Staff Writer

The release of iOS 14 has had mobile marketers in a tizzy, as Apple’s announcement that IDFA — which enables geotarget advertising — would become opt-in. But there is some good news for marketers. Opt-ins are on the upswing according to research.

Yes, mobile phone usage and location opt-in increased worldwide in 2020 in the months following the pandemic lockdowns. Airship, a consumer engagement company, surveyed 744 million mobile app users’ data globally and found that location opt-in trends rose during the pandemic:

“Average location opt-in rates increased every month since the pandemic began in March,

growing 39% from February 2020 to reach 10.7% globally in June 2020 — the highest average rate in years.”

Leading the path are medical, health, and fitness apps, where opt-ins are up a whopping 150% since before the pandemic. This is no surprise as contact-tracing apps, home fitness, and symptom tracking were top of mind. On other hand, tech, internet, and productivity app opt-ins are down 86% as people found themselves working from home.

Encouraging opt-ins ahead of iOS 14

If you want to stay ahead of iOS 14, you must start thinking about how to encourage your users to opt-in before a crisis hits and find new ways to reach them — and one way to stay in touch with them is through push notifications. Providing users with relevant, unobtrusive messaging it a great way to keep them engaged and happy — extra points for making them location-based and encouraging users to share their location data.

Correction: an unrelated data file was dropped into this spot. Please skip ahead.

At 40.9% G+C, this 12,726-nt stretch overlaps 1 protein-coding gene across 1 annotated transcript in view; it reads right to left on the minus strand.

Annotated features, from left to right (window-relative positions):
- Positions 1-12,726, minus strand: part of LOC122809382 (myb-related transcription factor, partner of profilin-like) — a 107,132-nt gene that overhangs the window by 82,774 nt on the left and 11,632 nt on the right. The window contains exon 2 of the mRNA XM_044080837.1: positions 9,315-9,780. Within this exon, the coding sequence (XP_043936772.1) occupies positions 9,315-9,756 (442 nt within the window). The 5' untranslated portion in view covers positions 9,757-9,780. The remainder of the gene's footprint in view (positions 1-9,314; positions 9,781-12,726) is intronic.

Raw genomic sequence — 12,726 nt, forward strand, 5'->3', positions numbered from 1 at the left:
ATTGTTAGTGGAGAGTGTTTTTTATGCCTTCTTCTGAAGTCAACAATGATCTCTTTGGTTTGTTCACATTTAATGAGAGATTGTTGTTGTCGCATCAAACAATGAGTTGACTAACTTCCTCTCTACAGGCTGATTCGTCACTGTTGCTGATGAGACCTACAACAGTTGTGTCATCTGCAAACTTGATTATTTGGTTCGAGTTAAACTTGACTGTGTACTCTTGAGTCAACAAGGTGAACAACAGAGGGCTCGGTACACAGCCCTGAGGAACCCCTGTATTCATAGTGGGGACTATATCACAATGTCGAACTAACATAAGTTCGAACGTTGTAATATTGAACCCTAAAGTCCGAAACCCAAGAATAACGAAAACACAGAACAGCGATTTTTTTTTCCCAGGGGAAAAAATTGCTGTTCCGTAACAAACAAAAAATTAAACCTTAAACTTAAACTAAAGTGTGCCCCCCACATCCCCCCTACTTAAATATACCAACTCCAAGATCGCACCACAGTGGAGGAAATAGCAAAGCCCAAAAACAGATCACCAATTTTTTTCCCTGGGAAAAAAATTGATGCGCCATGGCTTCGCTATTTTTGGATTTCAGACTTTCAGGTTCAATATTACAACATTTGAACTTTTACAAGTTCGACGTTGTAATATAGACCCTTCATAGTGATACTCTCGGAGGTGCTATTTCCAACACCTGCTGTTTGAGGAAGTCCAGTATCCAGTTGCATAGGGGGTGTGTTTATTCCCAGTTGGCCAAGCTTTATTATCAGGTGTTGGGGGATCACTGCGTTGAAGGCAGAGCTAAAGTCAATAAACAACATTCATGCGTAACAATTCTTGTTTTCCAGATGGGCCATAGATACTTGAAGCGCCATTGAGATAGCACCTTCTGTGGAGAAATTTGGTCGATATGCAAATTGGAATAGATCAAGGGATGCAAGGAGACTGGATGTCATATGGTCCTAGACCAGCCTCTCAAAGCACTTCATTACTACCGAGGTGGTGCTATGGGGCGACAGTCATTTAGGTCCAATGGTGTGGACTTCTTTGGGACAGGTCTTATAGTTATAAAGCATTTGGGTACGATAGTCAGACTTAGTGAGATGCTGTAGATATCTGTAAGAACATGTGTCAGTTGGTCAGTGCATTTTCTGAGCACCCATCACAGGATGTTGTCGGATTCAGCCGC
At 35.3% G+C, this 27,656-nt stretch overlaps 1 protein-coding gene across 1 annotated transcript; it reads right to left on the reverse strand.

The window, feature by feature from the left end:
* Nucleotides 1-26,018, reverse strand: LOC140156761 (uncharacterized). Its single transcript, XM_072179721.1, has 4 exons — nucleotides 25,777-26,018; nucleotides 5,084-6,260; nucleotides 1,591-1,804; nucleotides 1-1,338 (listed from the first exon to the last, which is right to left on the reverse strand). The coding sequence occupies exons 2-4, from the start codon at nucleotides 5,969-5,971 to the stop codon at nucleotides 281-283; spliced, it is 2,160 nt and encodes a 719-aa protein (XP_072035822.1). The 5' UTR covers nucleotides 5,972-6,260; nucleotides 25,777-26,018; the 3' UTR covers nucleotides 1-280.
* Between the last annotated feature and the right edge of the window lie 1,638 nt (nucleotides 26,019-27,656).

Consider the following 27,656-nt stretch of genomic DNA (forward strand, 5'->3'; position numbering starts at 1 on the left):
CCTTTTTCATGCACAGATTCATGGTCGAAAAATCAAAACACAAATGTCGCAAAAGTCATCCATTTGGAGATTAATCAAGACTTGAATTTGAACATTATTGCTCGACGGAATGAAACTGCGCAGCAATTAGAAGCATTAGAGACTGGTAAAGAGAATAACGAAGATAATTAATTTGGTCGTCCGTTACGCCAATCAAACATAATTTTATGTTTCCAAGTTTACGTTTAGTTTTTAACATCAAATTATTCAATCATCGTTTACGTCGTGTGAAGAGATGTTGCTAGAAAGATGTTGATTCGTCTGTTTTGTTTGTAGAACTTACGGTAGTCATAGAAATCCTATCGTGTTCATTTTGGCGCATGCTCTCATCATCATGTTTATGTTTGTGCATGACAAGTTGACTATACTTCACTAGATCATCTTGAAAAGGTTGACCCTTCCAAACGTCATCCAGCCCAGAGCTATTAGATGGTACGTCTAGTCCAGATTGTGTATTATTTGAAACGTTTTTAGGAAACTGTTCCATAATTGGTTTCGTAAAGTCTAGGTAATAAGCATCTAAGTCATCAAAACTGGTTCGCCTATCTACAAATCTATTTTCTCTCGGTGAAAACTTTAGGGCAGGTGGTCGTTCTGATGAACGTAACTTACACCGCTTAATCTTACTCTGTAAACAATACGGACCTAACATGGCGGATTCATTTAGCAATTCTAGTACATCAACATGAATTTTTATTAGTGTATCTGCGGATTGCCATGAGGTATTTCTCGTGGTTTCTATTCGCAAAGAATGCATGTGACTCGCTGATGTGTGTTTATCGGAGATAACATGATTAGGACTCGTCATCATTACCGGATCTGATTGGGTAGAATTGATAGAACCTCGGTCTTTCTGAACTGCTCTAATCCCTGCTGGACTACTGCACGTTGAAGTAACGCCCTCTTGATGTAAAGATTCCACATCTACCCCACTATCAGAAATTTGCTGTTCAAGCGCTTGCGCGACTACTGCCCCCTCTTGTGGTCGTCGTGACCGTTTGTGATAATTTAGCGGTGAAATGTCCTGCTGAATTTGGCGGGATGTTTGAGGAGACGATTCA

For instance, a retailer might send coupons via push notifications to users when they are in a physical store location. Or a fitness app, might send encouraging messages when it knows users are on their favorite jogging route.

Braze provides a simple strategy to persuade device users to not only opt-in for push notifications but to embrace them, calling this the “prime for push” method. Priming for push is a strategy that times the approach of asking the consumer to opt-in for when they are most likely to agree. It also leaves the door open for the opportunity to follow-up with an opt-in request again later if the consumer declines the first time.

You can also repurpose this strategy to address IDFA opt-ins. Braze suggests creating a custom opt-in prompt that asks if they are open to location opt-in. If they say yes, then you can trigger a generic prompt that will remind them to opt-in again. This becomes important as privacy regulations change the requirements for opt-in. Under iOS 14 and the generation of new location-based services, opt-ins will need to be repeated as location changes.

But as people are currently primed to embrace opt-ins, it’s a perfect time to start asking them for permission and priming them, as Braze would say, for the day when IDFA changes geotargeted ads as we know them.